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I have a question about this bond:

https://markets.businessinsider.com/bonds/braskem_netherlands_fin_bvdl-notes_202323-31_regs-bond-2031-usn15516ah53?miRedirects=1

If you look to the right, you can see it lists an issue price of 98.69. Now my question is usually most bonds are issued at 100, and when the bond matures, 100 is paid back to bondholders.

If this bond in particular has an issue price of 98.69, does it mean at maturity the bondholders will get back 98.69?

Also why would a bond be issued at less than 100 if that is the norm for the vast majority of bonds? After all it is the secondary market that decides the prevailing market price.

Thank you.

2 Answers 2

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Easy answer first, 100 is paid back at maturity.

The reason it is issued at another price than 100 is market circumstances and market interest in the bond. Typically bonds are issues at "nice" rates of interest, say 2.50%. The market may trade at 2.56% however and thus the bond should be priced below par. Also, bonds are announced first and then parties can subscribe to the bond at a price of their choice. In the end the agent acting for the issuer will select how much will be issued and at what price. Another method is issuing through trading them (the issuer just starts selling the bonds), but in that case the issue price would be different for each trade.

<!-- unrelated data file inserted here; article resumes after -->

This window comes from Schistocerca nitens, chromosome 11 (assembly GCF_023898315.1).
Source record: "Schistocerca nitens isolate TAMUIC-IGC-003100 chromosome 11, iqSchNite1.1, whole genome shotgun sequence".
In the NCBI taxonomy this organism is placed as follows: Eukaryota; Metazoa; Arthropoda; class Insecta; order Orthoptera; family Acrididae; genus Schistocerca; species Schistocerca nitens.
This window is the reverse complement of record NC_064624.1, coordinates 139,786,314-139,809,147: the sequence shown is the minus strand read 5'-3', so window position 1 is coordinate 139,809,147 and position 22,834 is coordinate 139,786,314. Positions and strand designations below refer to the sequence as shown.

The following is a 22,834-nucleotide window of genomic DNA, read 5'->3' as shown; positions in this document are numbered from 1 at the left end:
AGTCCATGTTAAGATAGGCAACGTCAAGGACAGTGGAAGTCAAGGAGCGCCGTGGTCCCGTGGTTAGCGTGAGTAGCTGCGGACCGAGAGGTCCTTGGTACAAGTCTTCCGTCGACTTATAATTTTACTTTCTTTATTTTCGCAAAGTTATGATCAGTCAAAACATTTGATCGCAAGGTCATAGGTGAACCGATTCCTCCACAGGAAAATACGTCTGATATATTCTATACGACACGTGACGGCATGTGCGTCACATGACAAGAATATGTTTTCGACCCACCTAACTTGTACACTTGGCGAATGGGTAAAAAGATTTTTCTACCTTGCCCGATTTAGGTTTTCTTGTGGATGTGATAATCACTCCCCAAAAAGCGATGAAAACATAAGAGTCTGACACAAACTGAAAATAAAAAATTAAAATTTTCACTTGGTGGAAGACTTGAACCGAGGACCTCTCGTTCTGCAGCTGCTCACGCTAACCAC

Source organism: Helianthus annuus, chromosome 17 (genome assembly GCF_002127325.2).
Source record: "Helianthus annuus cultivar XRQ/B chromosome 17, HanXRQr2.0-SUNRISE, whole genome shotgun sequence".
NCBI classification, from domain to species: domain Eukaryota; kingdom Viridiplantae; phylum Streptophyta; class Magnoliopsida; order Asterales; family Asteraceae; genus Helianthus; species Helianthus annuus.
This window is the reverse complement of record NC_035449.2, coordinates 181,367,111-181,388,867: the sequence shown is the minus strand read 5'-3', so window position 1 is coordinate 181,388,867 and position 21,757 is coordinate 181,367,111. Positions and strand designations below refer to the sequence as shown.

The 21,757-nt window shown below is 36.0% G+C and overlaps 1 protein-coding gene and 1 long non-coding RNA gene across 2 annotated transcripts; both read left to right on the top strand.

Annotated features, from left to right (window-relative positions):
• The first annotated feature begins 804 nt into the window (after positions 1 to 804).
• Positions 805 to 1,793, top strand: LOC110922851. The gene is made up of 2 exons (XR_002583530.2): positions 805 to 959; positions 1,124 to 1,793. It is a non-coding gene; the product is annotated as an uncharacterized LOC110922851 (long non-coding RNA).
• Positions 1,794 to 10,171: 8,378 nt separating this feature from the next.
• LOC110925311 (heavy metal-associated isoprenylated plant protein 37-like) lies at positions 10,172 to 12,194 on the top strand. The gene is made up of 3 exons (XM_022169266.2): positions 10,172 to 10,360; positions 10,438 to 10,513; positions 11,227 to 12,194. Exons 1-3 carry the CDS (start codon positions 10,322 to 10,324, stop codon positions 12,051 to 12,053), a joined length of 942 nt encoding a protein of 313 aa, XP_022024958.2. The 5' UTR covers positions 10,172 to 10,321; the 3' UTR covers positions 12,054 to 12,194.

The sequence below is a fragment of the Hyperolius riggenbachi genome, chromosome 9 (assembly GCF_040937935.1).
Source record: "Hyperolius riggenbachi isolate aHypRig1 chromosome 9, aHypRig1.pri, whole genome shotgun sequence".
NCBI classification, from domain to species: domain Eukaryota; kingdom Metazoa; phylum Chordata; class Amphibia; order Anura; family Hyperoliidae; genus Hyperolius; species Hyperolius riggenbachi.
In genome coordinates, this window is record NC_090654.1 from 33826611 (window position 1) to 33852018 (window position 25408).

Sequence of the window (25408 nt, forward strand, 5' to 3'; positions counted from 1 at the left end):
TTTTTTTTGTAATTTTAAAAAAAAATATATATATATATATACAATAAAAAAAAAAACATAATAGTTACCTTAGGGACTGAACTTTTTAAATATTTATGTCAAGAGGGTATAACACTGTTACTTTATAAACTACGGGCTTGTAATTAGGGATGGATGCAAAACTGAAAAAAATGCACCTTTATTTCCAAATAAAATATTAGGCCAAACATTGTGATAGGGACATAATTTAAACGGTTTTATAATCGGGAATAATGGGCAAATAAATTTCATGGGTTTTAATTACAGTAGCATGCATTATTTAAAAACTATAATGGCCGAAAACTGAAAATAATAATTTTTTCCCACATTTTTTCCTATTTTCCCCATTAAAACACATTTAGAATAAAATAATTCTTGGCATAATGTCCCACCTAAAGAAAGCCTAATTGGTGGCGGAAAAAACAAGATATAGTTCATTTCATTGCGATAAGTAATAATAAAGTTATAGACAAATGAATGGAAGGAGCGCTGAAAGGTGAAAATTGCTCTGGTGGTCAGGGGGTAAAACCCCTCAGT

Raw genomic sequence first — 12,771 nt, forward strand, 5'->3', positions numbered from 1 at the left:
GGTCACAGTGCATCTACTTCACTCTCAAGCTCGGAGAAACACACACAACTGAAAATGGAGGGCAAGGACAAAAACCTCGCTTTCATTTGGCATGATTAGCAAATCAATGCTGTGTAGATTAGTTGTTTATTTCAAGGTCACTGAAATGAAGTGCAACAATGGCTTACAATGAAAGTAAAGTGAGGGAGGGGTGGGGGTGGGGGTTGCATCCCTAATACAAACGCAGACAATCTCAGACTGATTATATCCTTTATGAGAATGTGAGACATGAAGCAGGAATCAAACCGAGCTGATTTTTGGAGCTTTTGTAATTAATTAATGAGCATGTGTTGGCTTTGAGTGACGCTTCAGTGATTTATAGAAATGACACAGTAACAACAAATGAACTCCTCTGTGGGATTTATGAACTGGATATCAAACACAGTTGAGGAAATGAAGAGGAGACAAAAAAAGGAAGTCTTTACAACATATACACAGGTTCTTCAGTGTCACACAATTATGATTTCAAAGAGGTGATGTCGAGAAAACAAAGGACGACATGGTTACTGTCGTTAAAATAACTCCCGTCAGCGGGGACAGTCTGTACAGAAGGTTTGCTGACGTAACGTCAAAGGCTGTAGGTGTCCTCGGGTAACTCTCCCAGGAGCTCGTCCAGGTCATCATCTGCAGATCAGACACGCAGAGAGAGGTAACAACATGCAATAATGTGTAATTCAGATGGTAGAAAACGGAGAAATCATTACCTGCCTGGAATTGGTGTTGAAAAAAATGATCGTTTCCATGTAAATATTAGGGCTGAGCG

Typically the issue price is a bit below 100 in most cases. Probably some psychological choice so that you get back more than you paid.

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A $100 bond issued at a price below $100 is probably a zero coupon bond. This discount is the imputed interest.

If a bond issued at $100 trades below $100, it's likely that rates interest rates have risen and the bond's price has dropped in order to provide a yield similar to current rates.

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  • OP is talking about an issue price of 98.69. Unless the interest rates are really low or the term to maturity is short that is not a realistic price for a zero coupon bond. Of course we've had negative interest rates on government bonds in Europe recently (even 10yr bonds) but since the current environment is not like that, let's assume that it's not a zero coupon. Commented Jan 23 at 20:27

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